The problem of post-secondary education and its affordability in New Mexico is easily put into perspective with U.S. Census data extracted by the Working Poor Families Project: in 2009, New Mexico had 1.23 million people aged 18 to 64—the age group most likely to be active in the workforce. Of that population, more than a half-million (533,960 people) had no post-secondary education. With a rate of people with no post-secondary education at 43.4 percent—a percentage well above the national average—New Mexico ranked 35th in the nation, meaning only 15 states were doing worse.

When looking just at the percent of New Mexico adults aged 18 to 64 who were without a high school diploma or a GED (16.4 percent) New Mexico ranked even lower at 46th. Another 27 percent of adults had only a high school diploma, and about 30 percent had an associate’s degree or higher, ranking the state 39th by this measure. Given these rankings, it’s no wonder we have a difficult time recruiting high-wage industries to the state.

Language fluency and literacy are also problematic. A little more than 10 percent of New Mexico adults speak English “less than very well,” which is a definite barrier to advancing in the labor force in an English-speaking country. About 43 percent of adults function at the “basic” or “below basic” level of literacy. Another telling statistic is that only 34 percent of young adults aged 18 to 24 are enrolled in a post-secondary institution. New Mexico ranks 48th by this measure.

Education, Job Growth, and Unemployment Rates

The level of education in each state affects more than that state’s economic development. It also has a direct impact on economic outcomes such as the unemployment rate and employment growth. There is a strong inverse relationship between the level of education and the unemployment rate—the lower the education level, the higher the unemployment rate. In 2009, the unemployment rate for people with less than a high school education (13.7 percent) was more than triple the rate for those with a graduate or a professional degree (3.4 percent) in a field like law or medicine. Filling out the middle, the unemployment rate was 9.3 percent for those with a high school diploma or GED, 7.3 percent for those with some college, 6.1 percent for those with an associate’s degree, and 4.2 percent for those with a bachelor’s degree.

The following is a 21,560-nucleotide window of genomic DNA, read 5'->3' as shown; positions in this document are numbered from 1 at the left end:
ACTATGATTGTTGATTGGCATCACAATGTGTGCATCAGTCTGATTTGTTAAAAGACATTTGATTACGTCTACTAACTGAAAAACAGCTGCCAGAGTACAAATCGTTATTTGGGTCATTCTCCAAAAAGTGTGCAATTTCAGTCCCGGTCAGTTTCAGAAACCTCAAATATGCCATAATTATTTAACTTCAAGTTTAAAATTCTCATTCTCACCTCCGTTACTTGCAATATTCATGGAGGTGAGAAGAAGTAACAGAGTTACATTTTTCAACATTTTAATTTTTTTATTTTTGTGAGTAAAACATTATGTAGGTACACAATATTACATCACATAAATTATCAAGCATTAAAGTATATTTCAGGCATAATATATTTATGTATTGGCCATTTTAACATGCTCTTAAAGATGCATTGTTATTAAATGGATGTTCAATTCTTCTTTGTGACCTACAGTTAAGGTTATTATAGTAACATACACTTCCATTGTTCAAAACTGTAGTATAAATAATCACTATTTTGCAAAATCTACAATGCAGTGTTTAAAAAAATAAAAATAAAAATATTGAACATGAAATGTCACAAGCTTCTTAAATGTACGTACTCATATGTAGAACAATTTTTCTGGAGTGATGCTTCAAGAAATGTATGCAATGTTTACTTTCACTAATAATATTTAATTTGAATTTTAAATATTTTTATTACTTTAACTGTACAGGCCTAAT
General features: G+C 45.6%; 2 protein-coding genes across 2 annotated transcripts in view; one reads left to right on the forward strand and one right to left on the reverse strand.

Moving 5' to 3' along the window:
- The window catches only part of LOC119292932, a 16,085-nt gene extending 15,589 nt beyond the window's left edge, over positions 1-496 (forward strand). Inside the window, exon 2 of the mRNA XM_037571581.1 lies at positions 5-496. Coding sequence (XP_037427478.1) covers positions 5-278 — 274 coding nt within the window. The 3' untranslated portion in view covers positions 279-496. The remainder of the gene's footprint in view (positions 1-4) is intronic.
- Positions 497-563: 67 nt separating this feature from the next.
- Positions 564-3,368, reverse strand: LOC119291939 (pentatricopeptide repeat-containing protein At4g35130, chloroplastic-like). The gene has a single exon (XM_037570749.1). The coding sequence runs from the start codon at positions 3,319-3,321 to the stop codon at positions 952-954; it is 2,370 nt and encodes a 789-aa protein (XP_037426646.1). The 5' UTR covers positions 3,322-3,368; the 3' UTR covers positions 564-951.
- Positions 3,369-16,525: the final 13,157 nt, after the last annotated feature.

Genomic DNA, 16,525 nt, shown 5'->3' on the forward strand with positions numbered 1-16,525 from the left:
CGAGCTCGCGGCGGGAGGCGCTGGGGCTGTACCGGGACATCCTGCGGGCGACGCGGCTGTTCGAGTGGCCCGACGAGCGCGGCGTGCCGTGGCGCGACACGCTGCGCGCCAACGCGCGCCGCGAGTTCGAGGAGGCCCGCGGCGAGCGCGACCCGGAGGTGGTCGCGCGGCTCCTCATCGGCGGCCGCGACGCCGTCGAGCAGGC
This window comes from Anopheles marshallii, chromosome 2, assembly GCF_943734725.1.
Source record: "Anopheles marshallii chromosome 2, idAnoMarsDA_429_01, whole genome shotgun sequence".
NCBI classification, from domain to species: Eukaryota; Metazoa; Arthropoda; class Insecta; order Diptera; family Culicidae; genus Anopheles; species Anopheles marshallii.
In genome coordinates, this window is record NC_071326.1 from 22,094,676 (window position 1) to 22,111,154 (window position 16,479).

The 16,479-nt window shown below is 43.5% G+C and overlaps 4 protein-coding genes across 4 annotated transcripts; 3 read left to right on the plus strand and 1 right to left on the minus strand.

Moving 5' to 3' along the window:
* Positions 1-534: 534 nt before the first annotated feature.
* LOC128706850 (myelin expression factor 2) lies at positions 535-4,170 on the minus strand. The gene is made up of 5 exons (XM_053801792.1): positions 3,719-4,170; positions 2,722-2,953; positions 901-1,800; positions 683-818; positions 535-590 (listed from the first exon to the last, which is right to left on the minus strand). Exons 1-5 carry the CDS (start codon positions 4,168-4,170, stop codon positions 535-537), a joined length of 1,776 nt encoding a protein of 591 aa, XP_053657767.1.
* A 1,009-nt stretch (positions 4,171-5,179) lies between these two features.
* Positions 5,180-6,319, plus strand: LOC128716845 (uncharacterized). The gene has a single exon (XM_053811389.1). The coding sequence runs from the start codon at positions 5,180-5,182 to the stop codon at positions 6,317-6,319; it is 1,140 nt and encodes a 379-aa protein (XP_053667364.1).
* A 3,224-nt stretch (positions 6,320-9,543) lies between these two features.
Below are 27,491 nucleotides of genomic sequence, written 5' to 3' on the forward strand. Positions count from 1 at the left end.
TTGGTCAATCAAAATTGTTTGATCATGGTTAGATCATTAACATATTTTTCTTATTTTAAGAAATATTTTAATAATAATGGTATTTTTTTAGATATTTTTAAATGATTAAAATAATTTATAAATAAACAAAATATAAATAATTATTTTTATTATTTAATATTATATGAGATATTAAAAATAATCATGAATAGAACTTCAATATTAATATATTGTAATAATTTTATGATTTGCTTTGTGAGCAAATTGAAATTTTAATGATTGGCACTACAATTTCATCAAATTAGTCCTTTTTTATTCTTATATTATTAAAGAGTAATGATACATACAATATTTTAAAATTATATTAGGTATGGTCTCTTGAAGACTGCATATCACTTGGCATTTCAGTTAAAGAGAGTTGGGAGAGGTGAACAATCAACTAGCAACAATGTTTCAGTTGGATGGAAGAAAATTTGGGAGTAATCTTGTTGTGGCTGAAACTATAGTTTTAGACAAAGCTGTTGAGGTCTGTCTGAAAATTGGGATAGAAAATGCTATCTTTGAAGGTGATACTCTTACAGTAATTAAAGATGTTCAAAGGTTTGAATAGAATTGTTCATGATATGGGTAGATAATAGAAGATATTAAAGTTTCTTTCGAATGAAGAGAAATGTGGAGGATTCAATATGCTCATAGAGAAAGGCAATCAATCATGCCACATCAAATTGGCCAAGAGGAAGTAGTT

Job growth is inversely related to educational levels for the next several years, as job demand is shifting to jobs requiring a post-secondary education. Over the 2008 to 2018 period, the demand for jobs requiring post-secondary credentials will outpace jobs requiring only a high school diploma by almost 30 percent. Table I shows that New Mexico will add 43,000 jobs requiring non-secondary and secondary education. Sectors requiring workers with post-secondary preparation, including associate’s degrees, will add 58,000 jobs.